Attaching Liability to Road Authorities Challenging for Plaintiffs
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Attaching Liability to Road Authorities Challenging for MVA Plaintiffs
With comment from Ottawa Accident Lawyer – David Hollingsworth
Although in cases where joint and several liability apply, a person who is injured by multiple parties may be awarded compensation from one, several or all responsible, recent cases show that the court does not readily attach liability to defendants with ‘deep pockets,’ Ottawa personal injury lawyer David Hollingsworth writes.
As Hollingsworth, principal of Ottawa Personal Injury Lawyers, explains, the principle of joint and several liability was applied recently in Gardiner v. MacDonald Estate 2016 ONSC 602, Tuffnail v. Meekes 2016 ONSC 710, and more recently, in Beckford v. Bathia 2016 ONSC 5115.
The Beckford case, he says, “further demonstrates that any perceived injustices arising from the doctrine of joint and several liability are grossly overstated and in fact it is now harder than ever to attach liability to road authorities and others (roadway engineers, highway construction firms, vehicle manufacturers etc.) in the context of motor vehicle accident claims.”
In Beckford, writes Hollingsworth, the plaintiff sued the defendant for damages arising from a 2012 motor vehicle accident that occurred near the Yonge St. exit on Highway 401. The plaintiff alleged that her vehicle was completely stopped and while she was stopped her vehicle was struck from behind by the defendant’s motor vehicle.
However, Hollingsworth says: “The defendant commenced a third-party claim against the Ministry of Transportation (MTO) for failing to ensure that the highway was reasonably safe for motorists. Specifically, the defendant alleged that dust and debris were present in the laneway he was driving on the date of the accident, and the presence of that dust and debris caused and/or contributed to the accident.”
The MTO defended the third-party claim and issued a fourth-party claim against Brennan Paving & Construction Ltd. (Brennan) for contribution and indemnity, as the MTO had allegedly hired Brennan to perform maintenance and repair work to the highway.
The MTO and Brennan brought joint motions for summary judgment, submitting that there was no evidence to support the allegations of negligence in the third-party claim, and therefore the fourth-party claim.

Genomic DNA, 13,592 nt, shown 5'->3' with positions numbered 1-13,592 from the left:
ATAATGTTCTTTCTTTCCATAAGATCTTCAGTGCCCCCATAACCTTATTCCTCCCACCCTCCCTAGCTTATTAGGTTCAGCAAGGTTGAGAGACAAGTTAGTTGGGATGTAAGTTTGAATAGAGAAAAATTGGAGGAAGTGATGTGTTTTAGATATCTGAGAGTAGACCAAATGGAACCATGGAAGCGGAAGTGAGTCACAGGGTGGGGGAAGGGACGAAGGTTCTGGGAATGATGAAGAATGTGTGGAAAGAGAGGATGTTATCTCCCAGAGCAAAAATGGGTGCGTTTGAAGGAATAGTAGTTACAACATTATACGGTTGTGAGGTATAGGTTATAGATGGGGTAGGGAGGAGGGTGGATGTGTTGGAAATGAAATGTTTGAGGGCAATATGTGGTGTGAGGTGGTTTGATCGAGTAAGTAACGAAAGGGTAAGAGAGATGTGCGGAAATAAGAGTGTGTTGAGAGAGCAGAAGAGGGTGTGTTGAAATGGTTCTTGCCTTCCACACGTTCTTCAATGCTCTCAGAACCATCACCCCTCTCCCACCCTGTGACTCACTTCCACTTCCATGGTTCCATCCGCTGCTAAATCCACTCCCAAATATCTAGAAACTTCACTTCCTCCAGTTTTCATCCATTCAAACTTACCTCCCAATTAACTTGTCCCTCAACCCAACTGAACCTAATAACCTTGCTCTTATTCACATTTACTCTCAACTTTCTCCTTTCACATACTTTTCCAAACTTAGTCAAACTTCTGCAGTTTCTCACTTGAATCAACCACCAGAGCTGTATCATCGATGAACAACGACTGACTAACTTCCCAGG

Although Hollingsworth says the defendant resisted the motion on the basis that the MTO and Brennan produced evidence that was incomplete and did not reflect the “true and accurate condition of the lane at the time of the accident,” he says the MTO produced affidavit evidence from a maintenance superintendent, while Brennan produced affidavits from the co-project managers.
The court also reviewed the motor vehicle accident report, noting that dust and debris were never mentioned by the parties involved in the accident in the investigating officer’s notes. The court ultimately relied on Hryniak v. Mauldin 2014 SCC 7 and granted the summary judgment.
“Beckford and Tuffnail both demonstrate that the court will not easily attach liability to second or third defendants which may include road authorities, municipalities, or construction firms, among others. If anything, the Beckford case once again tips the scale in favour of deep pocket defendants. The case may potentially be used against plaintiffs who may wish to add, for example, a road authority as a defendant in an action. After reviewing Beckford, it is unclear what evidence is required to keep a road authority in an action,” writes Hollingsworth.
Ultimately, he adds, both Beckford and Tuffnail “appear to place an onerous burden on parties advancing claims against road authorities or companies that may be responsible for a highway’s state of disrepair.”
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The points discussed above are from an Ottawa personal injury lawyer that focuses his practice on personal injury and disability law – Including serious injury and death arising from motor vehicle accidents in Ottawa and surrounding areas. If a loved one has had a serious injury from any type of car accident in Ottawa and surrounding regions contact David Hollingsworth for a free, no obligation consultation.
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